I’m sure the roboticists in the audience would prefer some better feedback like extra switches and positional sensors, but I can see why they went down this route to keep costs and complexity down.

Now, believe it or not I’m a developer in my day job and I’ve never actually written any code on this channel because - well - that’s a bit too much like actual work - and I’m not going to break that tradition today. But I should at least run through some of the demo scripts to see what this puppy can do so let’s take a look at those.

The first example script is called “wake up” and runs the PiDog through a rather cute series of movements meant to replicate a real dog waking up and stretching. This is the point where I discovered that the PiDog works best on a surface with some friction - like carpet or my rubbery soldering mat here, so if your house has hard floors that’s definitely something to bear in mind. Like I mentioned earlier - maybe some rubber feet would help in that case?

There’s a function demonstration script that has a load of built-in movements and sounds that you can trigger, which are great for putting the servos through their paces but also, if you’re looking to put your own scripts together it’s a great thing to pick apart to see all of the potential movements.

There’s a patrol script…

PiDog can do push-ups…

And even use its internal accelerometer to keep its balance, a bit like one of those weird military Boston Dynamics dog robot things…

One of my favourite scripts is the face tracking demo which uses the directional microphone module and the Pi camera, and you can even connect a web browser to a URL and see the raw output from the camera in realtime.

Oh, and it can use this same technology to chase a red ball around, if you have one. I didn’t, and it’s a shame that one isn’t included, but I did manage to find a suitable substitute. This is a retro computing channel after all.

As mentioned earlier, there’s an app, this is the Android version but it’s also available on iOS devices, and it’s just a case of running a Python script and connecting to a webserver running on the Pi, and that allows you to control the PiDog remotely over WiFi, including seeing the live output from the camera. I imagine with some creative port forwarding or a VPN you could even control this over the internet without too much trouble.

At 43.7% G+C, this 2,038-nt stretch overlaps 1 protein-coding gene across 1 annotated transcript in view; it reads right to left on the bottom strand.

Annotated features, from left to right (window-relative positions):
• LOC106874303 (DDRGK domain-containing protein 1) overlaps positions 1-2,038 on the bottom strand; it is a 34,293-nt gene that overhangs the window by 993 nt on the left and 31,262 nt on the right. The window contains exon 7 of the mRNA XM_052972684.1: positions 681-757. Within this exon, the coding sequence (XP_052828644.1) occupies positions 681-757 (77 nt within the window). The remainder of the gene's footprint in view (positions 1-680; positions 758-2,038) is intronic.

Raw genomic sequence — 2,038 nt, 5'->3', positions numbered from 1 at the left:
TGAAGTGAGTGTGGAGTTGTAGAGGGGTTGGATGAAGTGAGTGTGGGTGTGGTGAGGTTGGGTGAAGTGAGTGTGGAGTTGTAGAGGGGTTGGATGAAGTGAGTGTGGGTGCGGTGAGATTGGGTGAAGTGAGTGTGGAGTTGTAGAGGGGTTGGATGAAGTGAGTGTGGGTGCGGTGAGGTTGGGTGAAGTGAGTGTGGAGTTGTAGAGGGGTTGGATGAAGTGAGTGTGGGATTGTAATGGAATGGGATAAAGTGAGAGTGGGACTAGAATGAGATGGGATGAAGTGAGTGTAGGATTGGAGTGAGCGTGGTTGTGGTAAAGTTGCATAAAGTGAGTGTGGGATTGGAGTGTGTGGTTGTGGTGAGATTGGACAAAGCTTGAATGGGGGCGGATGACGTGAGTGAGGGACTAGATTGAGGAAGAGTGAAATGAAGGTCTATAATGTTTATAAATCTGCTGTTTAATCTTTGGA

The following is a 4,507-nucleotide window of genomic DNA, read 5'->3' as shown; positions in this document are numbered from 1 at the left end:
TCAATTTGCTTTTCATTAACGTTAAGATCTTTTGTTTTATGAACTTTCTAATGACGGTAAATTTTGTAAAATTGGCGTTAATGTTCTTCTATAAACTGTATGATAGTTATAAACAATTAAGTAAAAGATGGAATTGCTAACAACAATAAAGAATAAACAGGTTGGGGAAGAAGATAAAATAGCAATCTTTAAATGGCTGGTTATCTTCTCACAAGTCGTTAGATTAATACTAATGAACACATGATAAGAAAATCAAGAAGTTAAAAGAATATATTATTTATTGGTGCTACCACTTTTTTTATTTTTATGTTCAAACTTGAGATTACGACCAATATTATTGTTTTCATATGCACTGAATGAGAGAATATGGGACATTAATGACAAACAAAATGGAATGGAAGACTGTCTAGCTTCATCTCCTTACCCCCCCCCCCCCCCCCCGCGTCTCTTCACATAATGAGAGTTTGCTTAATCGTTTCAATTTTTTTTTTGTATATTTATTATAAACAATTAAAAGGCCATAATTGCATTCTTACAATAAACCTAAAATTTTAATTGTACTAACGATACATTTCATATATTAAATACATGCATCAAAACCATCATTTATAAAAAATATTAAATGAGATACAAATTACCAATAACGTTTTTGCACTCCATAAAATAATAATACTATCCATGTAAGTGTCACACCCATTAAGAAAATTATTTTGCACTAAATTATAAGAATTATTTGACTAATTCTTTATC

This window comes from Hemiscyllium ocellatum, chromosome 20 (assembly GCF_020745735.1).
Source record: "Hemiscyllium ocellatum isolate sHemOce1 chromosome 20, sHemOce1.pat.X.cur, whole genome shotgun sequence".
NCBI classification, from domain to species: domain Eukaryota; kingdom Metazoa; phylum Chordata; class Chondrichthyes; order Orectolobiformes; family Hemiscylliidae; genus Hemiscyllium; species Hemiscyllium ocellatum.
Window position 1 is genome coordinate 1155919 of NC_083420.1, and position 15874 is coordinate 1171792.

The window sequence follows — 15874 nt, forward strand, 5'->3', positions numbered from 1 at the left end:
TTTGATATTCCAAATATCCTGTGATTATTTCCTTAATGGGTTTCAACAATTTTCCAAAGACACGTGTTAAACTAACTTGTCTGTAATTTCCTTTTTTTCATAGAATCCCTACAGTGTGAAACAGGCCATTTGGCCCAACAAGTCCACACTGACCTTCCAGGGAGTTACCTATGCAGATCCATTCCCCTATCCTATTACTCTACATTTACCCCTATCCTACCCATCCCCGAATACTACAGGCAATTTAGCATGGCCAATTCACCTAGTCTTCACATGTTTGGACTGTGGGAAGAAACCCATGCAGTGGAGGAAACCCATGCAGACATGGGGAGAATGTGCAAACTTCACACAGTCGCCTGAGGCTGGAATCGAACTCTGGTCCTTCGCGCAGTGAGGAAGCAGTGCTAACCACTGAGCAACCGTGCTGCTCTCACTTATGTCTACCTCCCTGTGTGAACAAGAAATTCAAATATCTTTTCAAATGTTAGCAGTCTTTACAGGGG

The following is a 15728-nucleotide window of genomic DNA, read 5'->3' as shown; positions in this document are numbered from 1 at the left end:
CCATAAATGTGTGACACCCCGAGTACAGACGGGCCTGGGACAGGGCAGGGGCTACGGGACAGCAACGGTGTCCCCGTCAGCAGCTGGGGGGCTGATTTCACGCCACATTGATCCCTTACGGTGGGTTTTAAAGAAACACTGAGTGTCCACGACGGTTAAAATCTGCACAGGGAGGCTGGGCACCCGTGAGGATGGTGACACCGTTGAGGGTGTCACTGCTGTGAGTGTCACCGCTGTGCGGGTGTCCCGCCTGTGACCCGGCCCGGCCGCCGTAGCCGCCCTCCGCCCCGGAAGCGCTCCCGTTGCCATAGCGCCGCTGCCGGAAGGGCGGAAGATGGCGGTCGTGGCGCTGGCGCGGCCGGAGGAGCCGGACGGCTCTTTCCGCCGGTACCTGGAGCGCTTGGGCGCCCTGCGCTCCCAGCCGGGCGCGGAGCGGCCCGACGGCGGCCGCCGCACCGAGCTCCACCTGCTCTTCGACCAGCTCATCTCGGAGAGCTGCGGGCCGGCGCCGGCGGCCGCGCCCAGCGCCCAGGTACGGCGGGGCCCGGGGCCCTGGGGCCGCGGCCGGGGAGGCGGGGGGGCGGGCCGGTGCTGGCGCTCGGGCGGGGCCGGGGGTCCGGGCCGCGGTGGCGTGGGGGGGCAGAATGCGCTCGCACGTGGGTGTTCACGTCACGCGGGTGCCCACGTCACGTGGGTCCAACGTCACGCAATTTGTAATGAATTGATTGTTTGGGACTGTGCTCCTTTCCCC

And there’s a load of other stuff on the website that I haven’t even touched on, including a surprisingly detailed set of programming documentation that covers how to move the various body parts, read inputs from the sensors, use the audio output and pretty much everything you could want to do. It’s not a step-by-step set of tutorials which would have been nice to see - especially for kids - and you’ll definitely need some programming experience to be able to cobble something together - or a parent with those skills to talk them through it, of course.

The other thing to bear in mind is the price of course - at the time of recording the PiDog is $179.99 on the SunFounder website - same on Amazon US or £155 on Amazon UK - and that doesn’t include the Raspberry Pi, SD card, or charger so it is indeed an expensive toy.

Now, the question is, would I have spent that much of my own money to buy this?

It’s a tough one. I think the kit generally is very well thought out and all of the parts seem well designed and high quality, but I appreciate that it is a lot of money.

If you’re not a dog person, SunFounder does sell some other robot kits that are a bit more wallet friendly. Also maybe bear in mind that the PiDog is one of their newest offerings and items in their store do often go on sale at a good discount, so it might be worth keeping an eye out and seeing if you can grab one a bit cheaper if you have your heart set on it.

Looking at it purely as a box of parts and an entry point into the world of robotics it’s pretty solid - remember you get that robot HAT with 2 built in motor drivers, audio output, onboard battery management, a load of ADC and PWM inputs, 12 servos, and indeed all of those sensor modules including a pretty decent camera module - and there are plenty of tutorials on SunFounder’s website to help get to grips with it all if you want to use all of this as a basis for other projects.

I mean, I suppose the PiDog is less than 1/10 the price of that Sony Aibo that I always dreamed of, and it’s also completely open for modification and hacking.

I did very much enjoy the build process - I’m generally one of those people who prefers tinkering with stuff over actually using it - hence this channel - and if I weren’t doing it to camera and taking notes I’m sure it would have been even more fun over the course of a few evenings in front of the TV, like a good LEGO set or Airfix model.

So that’s that really. I just wanted to reiterate that I had no contractual obligation to make this video or any of the things I’ve said in it, I’m not looking to get more free stuff out of them or anyone else, and I just found it really interesting and thought you might too. No money has changed hands but this was sent to me for free and the best part is that I get to keep it either way.

Joking aside, I’ve tried to show the PiDog as honestly as I can here - I think it’s the least I could do and if I genuinely thought it was rubbish then I wouldn’t be stood here now telling you about it, so that has to count for something, right?

If nothing else, it was worth it just for the YouTube thumbnail.

Big thanks to my channel supporters over on Patreon, Ko-Fi and of course my YouTube channel members for all your support over the years, and of course big thanks to you for watching. Normal retro computing and gaming service shall resume shortly.